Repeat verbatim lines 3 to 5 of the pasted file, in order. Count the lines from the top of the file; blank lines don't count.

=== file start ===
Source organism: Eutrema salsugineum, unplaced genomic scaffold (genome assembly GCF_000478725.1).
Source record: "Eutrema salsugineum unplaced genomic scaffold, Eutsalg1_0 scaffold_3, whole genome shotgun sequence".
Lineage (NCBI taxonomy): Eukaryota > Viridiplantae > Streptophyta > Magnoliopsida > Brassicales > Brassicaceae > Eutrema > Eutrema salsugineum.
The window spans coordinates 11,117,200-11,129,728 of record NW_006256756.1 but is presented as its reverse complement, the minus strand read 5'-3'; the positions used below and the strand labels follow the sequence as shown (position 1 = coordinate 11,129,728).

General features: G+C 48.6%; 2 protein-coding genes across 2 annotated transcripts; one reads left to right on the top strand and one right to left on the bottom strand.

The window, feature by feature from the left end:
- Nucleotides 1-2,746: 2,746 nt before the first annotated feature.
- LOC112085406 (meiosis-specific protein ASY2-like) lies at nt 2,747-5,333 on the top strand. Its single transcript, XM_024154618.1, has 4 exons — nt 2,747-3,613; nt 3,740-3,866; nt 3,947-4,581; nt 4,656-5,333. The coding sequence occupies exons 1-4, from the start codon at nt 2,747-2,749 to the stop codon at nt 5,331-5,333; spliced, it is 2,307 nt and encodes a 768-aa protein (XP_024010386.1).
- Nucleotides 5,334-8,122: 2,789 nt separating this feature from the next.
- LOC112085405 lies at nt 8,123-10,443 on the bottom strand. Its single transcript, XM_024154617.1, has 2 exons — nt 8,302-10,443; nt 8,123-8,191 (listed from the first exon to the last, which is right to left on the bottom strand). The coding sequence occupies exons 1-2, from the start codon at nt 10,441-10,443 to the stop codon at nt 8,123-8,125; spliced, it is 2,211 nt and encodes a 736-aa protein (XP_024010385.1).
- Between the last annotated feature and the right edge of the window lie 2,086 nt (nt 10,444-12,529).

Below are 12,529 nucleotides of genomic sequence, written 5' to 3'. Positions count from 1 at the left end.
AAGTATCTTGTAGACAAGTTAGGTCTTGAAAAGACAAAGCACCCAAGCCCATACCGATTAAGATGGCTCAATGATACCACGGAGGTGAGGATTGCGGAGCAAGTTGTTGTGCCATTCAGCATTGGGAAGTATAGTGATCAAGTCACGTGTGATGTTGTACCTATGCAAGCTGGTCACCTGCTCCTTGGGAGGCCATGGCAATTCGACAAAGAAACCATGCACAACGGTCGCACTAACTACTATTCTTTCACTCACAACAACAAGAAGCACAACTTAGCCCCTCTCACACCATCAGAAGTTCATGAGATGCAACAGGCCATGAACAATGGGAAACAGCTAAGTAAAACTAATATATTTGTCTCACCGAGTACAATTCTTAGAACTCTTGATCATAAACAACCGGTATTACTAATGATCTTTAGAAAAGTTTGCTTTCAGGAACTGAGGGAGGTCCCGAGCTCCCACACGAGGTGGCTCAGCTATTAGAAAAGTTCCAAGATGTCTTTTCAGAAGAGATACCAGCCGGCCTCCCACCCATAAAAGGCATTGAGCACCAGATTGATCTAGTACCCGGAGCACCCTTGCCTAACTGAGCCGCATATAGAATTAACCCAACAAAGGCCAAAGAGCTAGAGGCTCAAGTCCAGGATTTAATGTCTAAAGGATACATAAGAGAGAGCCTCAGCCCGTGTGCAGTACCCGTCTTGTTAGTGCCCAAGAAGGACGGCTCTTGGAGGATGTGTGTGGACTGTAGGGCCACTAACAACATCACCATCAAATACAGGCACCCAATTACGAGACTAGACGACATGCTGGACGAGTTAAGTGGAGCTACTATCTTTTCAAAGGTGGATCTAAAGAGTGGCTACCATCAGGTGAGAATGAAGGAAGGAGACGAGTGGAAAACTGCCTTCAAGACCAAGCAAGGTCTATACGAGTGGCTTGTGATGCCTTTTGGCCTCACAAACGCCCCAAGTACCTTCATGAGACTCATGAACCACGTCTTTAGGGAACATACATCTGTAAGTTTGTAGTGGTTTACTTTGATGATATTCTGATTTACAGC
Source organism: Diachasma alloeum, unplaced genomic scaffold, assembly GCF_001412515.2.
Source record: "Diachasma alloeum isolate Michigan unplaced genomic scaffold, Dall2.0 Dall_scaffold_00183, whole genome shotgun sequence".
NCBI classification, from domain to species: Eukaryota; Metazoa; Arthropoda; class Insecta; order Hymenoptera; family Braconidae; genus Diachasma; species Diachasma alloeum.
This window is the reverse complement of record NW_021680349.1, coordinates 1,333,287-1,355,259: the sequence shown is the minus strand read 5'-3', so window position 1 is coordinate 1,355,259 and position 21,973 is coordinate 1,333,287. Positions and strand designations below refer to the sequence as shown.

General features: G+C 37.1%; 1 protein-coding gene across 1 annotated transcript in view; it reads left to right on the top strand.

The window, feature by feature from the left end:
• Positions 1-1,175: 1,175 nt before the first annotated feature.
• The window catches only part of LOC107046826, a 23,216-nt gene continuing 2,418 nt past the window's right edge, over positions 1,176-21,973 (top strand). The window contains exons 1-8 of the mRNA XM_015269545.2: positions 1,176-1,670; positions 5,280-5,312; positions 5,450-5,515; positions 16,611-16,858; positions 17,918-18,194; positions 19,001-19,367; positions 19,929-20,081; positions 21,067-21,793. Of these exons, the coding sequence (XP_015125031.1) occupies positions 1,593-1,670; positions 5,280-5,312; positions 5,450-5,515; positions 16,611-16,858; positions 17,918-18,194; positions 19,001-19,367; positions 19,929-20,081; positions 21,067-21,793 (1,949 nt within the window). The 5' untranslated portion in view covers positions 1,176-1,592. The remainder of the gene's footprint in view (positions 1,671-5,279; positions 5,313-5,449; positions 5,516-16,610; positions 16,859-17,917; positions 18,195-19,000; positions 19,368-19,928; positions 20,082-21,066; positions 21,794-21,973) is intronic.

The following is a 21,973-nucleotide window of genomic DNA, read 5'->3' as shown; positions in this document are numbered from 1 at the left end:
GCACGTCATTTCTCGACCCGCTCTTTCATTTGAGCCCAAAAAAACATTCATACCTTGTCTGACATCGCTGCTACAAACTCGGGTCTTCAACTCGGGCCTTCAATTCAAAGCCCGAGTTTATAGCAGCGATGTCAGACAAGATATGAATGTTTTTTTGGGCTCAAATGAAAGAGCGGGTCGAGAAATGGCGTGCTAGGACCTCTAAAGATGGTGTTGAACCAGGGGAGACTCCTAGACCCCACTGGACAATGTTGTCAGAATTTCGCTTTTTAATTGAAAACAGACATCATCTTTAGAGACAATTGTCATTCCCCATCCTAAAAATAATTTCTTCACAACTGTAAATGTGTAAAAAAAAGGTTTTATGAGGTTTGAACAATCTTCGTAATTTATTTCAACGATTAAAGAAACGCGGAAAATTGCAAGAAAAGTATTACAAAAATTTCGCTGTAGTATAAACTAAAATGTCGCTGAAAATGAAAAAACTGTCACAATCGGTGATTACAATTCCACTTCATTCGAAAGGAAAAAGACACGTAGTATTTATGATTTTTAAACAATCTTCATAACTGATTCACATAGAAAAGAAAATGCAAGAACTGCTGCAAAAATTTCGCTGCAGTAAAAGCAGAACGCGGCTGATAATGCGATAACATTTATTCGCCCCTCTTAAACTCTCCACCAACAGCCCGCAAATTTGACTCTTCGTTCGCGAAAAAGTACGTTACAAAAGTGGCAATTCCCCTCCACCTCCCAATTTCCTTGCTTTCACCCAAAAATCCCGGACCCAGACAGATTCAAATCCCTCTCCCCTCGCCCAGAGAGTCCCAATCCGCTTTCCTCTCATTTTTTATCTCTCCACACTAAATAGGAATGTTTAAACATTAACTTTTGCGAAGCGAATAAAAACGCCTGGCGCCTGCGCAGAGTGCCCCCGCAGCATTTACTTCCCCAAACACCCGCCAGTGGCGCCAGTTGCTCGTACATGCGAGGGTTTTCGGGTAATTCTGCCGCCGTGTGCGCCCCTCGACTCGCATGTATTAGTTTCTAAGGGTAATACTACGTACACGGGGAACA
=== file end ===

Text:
Lineage (NCBI taxonomy): Eukaryota > Viridiplantae > Streptophyta > Magnoliopsida > Brassicales > Brassicaceae > Eutrema > Eutrema salsugineum.
The window spans coordinates 11,117,200-11,129,728 of record NW_006256756.1 but is presented as its reverse complement, the minus strand read 5'-3'; the positions used below and the strand labels follow the sequence as shown (position 1 = coordinate 11,129,728).

General features: G+C 48.6%; 2 protein-coding genes across 2 annotated transcripts; one reads left to right on the top strand and one right to left on the bottom strand.